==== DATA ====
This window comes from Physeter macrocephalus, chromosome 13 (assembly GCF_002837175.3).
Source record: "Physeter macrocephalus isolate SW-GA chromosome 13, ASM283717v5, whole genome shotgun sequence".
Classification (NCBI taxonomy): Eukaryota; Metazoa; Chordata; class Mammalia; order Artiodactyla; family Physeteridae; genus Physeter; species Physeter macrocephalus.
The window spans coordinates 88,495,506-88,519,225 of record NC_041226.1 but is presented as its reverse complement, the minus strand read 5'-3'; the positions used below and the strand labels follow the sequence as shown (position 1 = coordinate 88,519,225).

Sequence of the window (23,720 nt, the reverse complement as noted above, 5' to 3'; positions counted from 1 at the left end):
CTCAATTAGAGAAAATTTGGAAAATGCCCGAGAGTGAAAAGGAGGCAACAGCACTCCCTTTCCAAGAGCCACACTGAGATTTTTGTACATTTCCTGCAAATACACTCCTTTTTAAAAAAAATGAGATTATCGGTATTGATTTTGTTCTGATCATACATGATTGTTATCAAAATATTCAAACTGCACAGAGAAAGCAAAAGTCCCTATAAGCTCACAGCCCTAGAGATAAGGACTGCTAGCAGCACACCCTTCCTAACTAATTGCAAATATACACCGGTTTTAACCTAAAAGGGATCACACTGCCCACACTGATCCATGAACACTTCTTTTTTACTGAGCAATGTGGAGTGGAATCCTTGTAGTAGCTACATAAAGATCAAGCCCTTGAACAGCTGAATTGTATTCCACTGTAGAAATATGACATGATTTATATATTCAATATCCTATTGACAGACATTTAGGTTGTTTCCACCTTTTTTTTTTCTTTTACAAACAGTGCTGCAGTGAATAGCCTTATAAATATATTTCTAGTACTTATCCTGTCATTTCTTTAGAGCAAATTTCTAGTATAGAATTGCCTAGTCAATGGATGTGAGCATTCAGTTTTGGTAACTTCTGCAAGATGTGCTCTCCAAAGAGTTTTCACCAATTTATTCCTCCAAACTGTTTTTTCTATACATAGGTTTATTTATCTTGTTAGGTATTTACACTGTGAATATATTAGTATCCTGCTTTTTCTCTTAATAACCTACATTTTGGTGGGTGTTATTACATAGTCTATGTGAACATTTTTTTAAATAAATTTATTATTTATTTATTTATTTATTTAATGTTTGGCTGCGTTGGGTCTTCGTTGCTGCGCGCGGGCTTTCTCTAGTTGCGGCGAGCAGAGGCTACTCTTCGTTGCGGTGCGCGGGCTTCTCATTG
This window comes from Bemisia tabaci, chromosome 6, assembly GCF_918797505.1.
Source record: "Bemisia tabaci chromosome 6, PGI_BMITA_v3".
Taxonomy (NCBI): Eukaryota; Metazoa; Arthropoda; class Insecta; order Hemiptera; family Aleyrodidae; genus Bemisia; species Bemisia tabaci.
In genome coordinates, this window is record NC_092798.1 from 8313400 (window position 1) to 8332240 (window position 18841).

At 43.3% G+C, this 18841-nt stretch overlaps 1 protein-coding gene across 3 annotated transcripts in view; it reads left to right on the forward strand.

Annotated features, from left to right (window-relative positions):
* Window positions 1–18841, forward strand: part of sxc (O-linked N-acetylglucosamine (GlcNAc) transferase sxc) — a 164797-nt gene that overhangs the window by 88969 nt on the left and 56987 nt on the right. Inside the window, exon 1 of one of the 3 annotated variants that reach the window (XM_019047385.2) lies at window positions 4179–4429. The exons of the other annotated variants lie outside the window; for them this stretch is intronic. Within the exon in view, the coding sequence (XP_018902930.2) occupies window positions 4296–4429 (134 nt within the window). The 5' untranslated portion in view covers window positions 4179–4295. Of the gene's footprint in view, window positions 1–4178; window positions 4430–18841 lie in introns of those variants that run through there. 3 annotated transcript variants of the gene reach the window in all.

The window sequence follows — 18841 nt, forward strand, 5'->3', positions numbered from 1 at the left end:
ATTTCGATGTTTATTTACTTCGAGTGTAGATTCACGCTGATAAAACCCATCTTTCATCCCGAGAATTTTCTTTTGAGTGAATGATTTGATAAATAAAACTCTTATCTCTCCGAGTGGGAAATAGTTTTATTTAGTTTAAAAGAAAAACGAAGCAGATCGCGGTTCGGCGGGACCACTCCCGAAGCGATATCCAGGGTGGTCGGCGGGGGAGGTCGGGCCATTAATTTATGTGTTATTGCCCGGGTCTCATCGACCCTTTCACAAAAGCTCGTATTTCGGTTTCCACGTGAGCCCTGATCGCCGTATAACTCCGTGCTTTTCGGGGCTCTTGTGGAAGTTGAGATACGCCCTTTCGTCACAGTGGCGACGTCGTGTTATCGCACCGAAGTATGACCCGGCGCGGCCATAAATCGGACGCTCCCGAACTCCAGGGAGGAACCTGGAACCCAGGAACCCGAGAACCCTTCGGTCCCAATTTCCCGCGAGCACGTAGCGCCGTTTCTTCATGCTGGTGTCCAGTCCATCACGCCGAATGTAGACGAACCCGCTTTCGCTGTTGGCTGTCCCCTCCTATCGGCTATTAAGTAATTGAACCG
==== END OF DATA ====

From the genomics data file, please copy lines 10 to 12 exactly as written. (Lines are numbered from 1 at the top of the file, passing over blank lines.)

In genome coordinates, this window is record NC_092798.1 from 8313400 (window position 1) to 8332240 (window position 18841).

At 43.3% G+C, this 18841-nt stretch overlaps 1 protein-coding gene across 3 annotated transcripts in view; it reads left to right on the forward strand.

Annotated features, from left to right (window-relative positions):